Carpal tunnel syndrome (CTS) in acromegaly is caused, in part, by median nerve (MN) swelling. Pegvisomant (Peg), a growth hormone receptor (GHR) antagonist, lowers serum insulin-like growth factor-I (IGF-I) concentrations in patients with acromegaly, but serum GH levels rise and Peg is detected by most GH assays. Demonstrating that normalisation of serum IGF-I by Peg is associated with improvement/reversal of the consequences of GH excess is desirable. We documented changes in CT and MN anatomy in a group of 11 patients (6 male, mean age 54+/-11, SD) treated with Peg. With ethical approval, axial T1-weighted MRI of the dominant hand/wrist were performed at baseline (after 2 and 5 weeks washout from octreotide and bromocriptine respectively) and again after a median of 10 months (range 9-15) Peg therapy (median dose 15 mg/d, range 10-20). No patient had symptomatic CTS. Measurements were made of: flattening of the median nerve ratio (FMNR) at the level of hamate (ham) and pisiform (pis); palmar bowing of the flexor retinaculum (PBFR); and MN cross sectional area (CSA) at the ham and pis. Data were compared using Student's paired t test and significance accepted at 5%. Mean serum IGF-I fell from 580+/-200 ng/ml (SD) at baseline to 200+/-69 ng/ml on PEG (p<0.001). Mean CSA (ham and pis) was unchanged over the course of the study (0.15+/-0.06 vs 0.19+/-0.06 cm2, p=0.09; 0.23+/-0.07 vs 0.23+/-0.07 cm2, p=0.83 respectively, SD). CT volume [FMNR (pis) and PBFR] were not statistically different (2.65+/-0.69 vs 2.30+/-0.51, p=0.09; 0.19+/-0.04 vs 0.19+/-0.04 respectively). FMNR (ham) increased on PEG (2.11+/-0.38 vs 2.49+/-0.40, p=0.03). Biochemical control of acromegaly by Peg is not accompanied by demonstrable improvements in CT/MN anatomy on MRI. Possible explanations include lack of sensitivity of the technique; short washout from octreotide and bromocriptine; and no patient had symptomatic CTS.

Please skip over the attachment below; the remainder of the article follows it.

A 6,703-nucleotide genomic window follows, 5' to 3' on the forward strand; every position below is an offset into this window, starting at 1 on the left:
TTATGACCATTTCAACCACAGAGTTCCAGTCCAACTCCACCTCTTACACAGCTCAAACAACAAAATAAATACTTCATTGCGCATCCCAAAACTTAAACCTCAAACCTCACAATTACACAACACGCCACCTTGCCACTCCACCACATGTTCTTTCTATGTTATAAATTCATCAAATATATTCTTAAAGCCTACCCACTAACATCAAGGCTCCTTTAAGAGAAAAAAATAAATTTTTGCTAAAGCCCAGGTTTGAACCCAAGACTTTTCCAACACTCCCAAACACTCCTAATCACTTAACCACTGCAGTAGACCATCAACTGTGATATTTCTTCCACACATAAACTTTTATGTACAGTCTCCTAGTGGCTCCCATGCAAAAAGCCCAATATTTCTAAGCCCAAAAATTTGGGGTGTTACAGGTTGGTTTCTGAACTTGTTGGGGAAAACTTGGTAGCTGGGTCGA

03 - 05 Nov 2003
Society for Endocrinology